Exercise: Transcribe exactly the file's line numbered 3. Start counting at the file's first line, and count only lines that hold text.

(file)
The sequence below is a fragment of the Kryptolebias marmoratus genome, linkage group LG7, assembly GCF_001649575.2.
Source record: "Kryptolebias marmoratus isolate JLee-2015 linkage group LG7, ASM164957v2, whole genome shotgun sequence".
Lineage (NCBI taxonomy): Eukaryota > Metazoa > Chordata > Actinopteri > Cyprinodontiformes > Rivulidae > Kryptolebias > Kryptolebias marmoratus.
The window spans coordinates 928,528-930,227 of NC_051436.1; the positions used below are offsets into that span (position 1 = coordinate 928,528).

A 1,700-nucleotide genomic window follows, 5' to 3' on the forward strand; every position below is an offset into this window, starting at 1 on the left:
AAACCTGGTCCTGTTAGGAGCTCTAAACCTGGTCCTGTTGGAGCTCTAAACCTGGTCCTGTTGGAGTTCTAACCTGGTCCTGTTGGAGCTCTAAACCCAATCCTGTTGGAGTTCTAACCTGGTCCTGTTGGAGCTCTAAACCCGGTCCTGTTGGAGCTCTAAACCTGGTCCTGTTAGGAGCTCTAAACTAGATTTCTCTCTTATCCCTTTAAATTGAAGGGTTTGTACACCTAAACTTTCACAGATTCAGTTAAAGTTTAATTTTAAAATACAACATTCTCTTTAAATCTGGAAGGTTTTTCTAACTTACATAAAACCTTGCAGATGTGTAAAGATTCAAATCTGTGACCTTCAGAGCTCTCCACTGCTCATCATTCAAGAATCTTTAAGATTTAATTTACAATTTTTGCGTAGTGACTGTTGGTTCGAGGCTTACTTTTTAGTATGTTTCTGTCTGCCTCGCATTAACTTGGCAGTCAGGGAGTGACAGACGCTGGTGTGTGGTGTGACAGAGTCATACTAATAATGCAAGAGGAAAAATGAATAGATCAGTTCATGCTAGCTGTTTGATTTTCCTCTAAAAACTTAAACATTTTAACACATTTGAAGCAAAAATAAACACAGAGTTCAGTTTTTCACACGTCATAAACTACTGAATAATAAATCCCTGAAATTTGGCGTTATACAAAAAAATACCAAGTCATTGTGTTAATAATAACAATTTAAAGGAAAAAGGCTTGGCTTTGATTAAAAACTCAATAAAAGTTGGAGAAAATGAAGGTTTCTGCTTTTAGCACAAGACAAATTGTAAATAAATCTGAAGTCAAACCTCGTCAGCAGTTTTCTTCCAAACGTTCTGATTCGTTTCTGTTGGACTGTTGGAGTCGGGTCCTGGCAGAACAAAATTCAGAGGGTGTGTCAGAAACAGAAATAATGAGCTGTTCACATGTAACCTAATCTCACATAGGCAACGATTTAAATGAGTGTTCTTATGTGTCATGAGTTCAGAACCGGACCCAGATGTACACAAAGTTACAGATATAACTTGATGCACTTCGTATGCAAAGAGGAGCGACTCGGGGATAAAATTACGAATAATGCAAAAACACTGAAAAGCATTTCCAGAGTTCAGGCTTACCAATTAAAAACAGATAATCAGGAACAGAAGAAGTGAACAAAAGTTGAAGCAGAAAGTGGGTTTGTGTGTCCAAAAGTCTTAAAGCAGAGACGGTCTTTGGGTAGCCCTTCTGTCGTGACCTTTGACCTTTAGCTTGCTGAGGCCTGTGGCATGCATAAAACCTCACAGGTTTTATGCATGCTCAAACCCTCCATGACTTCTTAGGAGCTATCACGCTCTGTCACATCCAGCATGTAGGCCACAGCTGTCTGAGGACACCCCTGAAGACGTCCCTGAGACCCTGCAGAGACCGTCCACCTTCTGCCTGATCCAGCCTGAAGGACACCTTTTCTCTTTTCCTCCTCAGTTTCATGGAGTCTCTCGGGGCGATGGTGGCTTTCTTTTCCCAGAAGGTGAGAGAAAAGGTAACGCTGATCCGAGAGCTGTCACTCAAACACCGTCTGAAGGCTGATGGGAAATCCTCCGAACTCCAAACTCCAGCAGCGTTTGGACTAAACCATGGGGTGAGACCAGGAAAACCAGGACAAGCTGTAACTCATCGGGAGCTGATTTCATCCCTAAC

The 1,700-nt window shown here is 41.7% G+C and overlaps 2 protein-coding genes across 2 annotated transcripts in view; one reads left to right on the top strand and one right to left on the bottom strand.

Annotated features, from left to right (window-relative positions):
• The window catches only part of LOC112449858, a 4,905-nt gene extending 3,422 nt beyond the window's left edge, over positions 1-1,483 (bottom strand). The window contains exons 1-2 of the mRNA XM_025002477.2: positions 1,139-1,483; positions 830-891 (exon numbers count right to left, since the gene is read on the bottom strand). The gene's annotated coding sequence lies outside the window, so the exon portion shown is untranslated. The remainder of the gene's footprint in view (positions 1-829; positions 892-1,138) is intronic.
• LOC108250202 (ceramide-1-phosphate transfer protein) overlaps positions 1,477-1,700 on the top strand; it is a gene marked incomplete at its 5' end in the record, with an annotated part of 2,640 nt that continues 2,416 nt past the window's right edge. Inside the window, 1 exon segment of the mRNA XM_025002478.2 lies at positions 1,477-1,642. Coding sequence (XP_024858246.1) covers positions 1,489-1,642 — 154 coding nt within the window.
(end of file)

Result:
Lineage (NCBI taxonomy): Eukaryota > Metazoa > Chordata > Actinopteri > Cyprinodontiformes > Rivulidae > Kryptolebias > Kryptolebias marmoratus.